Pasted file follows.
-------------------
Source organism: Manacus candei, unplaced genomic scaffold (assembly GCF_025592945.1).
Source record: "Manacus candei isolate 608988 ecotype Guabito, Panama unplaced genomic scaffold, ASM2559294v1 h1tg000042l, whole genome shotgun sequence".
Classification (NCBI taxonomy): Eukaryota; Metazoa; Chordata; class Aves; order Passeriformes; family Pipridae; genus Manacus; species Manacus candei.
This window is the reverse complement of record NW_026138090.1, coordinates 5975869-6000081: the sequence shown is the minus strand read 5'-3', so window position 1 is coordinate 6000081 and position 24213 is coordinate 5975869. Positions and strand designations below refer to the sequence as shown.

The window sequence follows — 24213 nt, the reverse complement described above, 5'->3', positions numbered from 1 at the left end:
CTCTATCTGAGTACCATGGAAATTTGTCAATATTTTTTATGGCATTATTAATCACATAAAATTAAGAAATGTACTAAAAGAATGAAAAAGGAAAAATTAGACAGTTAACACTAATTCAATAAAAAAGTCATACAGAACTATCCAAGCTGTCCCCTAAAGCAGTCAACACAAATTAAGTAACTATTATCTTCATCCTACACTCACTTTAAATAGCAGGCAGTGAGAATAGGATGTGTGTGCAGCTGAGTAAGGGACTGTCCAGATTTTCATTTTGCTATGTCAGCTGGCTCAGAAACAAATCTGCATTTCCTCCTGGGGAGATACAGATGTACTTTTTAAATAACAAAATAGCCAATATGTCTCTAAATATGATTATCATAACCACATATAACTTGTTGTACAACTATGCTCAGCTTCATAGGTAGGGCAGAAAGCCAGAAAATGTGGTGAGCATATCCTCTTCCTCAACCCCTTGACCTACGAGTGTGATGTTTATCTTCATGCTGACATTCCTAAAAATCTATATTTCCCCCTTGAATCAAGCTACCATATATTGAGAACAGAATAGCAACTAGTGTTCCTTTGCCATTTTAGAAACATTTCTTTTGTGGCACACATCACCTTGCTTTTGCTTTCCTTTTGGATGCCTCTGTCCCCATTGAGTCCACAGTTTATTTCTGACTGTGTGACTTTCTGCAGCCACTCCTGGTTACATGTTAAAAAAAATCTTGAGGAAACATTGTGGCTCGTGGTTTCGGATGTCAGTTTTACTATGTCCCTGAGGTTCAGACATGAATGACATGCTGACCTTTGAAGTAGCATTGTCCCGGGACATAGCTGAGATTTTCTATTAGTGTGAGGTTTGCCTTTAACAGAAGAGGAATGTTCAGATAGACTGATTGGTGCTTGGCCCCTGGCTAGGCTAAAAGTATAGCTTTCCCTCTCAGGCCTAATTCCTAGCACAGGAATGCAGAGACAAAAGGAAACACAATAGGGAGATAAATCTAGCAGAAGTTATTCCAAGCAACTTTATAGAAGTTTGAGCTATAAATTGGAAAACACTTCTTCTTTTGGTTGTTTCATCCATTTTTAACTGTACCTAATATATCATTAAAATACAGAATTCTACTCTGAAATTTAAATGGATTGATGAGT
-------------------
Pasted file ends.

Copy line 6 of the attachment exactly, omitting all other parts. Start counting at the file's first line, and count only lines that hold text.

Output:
CTCTATCTGAGTACCATGGAAATTTGTCAATATTTTTTATGGCATTATTAATCACATAAAATTAAGAAATGTACTAAAAGAATGAAAAAGGAAAAATTAGACAGTTAACACTAATTCAATAAAAAAGTCATACAGAACTATCCAAGCTGTCCCCTAAAGCAGTCAACACAAATTAAGTAACTATTATCTTCATCCTACACTCACTTTAAATAGCAGGCAGTGAGAATAGGATGTGTGTGCAGCTGAGTAAGGGACTGTCCAGATTTTCATTTTGCTATGTCAGCTGGCTCAGAAACAAATCTGCATTTCCTCCTGGGGAGATACAGATGTACTTTTTAAATAACAAAATAGCCAATATGTCTCTAAATATGATTATCATAACCACATATAACTTGTTGTACAACTATGCTCAGCTTCATAGGTAGGGCAGAAAGCCAGAAAATGTGGTGAGCATATCCTCTTCCTCAACCCCTTGACCTACGAGTGTGATGTTTATCTTCATGCTGACATTCCTAAAAATCTATATTTCCCCCTTGAATCAAGCTACCATATATTGAGAACAGAATAGCAACTAGTGTTCCTTTGCCATTTTAGAAACATTTCTTTTGTGGCACACATCACCTTGCTTTTGCTTTCCTTTTGGATGCCTCTGTCCCCATTGAGTCCACAGTTTATTTCTGACTGTGTGACTTTCTGCAGCCACTCCTGGTTACATGTTAAAAAAAATCTTGAGGAAACATTGTGGCTCGTGGTTTCGGATGTCAGTTTTACTATGTCCCTGAGGTTCAGACATGAATGACATGCTGACCTTTGAAGTAGCATTGTCCCGGGACATAGCTGAGATTTTCTATTAGTGTGAGGTTTGCCTTTAACAGAAGAGGAATGTTCAGATAGACTGATTGGTGCTTGGCCCCTGGCTAGGCTAAAAGTATAGCTTTCCCTCTCAGGCCTAATTCCTAGCACAGGAATGCAGAGACAAAAGGAAACACAATAGGGAGATAAATCTAGCAGAAGTTATTCCAAGCAACTTTATAGAAGTTTGAGCTATAAATTGGAAAACACTTCTTCTTTTGGTTGTTTCATCCATTTTTAACTGTACCTAATATATCATTAAAATACAGAATTCTACTCTGAAATTTAAATGGATTGATGAGT